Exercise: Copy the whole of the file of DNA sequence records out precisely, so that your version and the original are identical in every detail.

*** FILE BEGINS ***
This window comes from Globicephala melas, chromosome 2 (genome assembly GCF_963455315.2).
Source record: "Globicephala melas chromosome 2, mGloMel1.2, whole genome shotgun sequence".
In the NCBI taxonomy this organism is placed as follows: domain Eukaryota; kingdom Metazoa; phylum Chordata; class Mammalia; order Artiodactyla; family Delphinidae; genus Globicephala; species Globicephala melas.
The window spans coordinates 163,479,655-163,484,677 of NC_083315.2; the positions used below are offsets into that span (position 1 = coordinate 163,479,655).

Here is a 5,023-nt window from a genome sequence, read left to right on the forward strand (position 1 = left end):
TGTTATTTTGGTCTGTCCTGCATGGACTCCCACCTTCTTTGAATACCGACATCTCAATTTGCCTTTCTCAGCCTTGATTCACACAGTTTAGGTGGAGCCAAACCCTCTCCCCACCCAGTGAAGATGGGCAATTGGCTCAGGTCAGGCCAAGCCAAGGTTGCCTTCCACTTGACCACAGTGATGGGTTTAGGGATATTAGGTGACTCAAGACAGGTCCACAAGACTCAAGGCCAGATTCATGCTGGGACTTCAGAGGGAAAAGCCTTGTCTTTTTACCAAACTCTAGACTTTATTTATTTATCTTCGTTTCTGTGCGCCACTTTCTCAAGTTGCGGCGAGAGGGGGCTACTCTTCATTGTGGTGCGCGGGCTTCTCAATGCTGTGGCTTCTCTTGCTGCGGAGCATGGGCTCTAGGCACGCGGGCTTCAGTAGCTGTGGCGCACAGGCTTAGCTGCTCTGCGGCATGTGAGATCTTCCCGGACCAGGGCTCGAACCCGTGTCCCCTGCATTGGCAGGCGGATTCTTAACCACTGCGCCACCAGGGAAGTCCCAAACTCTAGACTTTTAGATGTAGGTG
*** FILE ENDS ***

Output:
This window comes from Globicephala melas, chromosome 2 (genome assembly GCF_963455315.2).
Source record: "Globicephala melas chromosome 2, mGloMel1.2, whole genome shotgun sequence".
In the NCBI taxonomy this organism is placed as follows: domain Eukaryota; kingdom Metazoa; phylum Chordata; class Mammalia; order Artiodactyla; family Delphinidae; genus Globicephala; species Globicephala melas.
The window spans coordinates 163,479,655-163,484,677 of NC_083315.2; the positions used below are offsets into that span (position 1 = coordinate 163,479,655).

Here is a 5,023-nt window from a genome sequence, read left to right on the forward strand (position 1 = left end):
TGTTATTTTGGTCTGTCCTGCATGGACTCCCACCTTCTTTGAATACCGACATCTCAATTTGCCTTTCTCAGCCTTGATTCACACAGTTTAGGTGGAGCCAAACCCTCTCCCCACCCAGTGAAGATGGGCAATTGGCTCAGGTCAGGCCAAGCCAAGGTTGCCTTCCACTTGACCACAGTGATGGGTTTAGGGATATTAGGTGACTCAAGACAGGTCCACAAGACTCAAGGCCAGATTCATGCTGGGACTTCAGAGGGAAAAGCCTTGTCTTTTTACCAAACTCTAGACTTTATTTATTTATCTTCGTTTCTGTGCGCCACTTTCTCAAGTTGCGGCGAGAGGGGGCTACTCTTCATTGTGGTGCGCGGGCTTCTCAATGCTGTGGCTTCTCTTGCTGCGGAGCATGGGCTCTAGGCACGCGGGCTTCAGTAGCTGTGGCGCACAGGCTTAGCTGCTCTGCGGCATGTGAGATCTTCCCGGACCAGGGCTCGAACCCGTGTCCCCTGCATTGGCAGGCGGATTCTTAACCACTGCGCCACCAGGGAAGTCCCAAACTCTAGACTTTTAGATGTAGGTG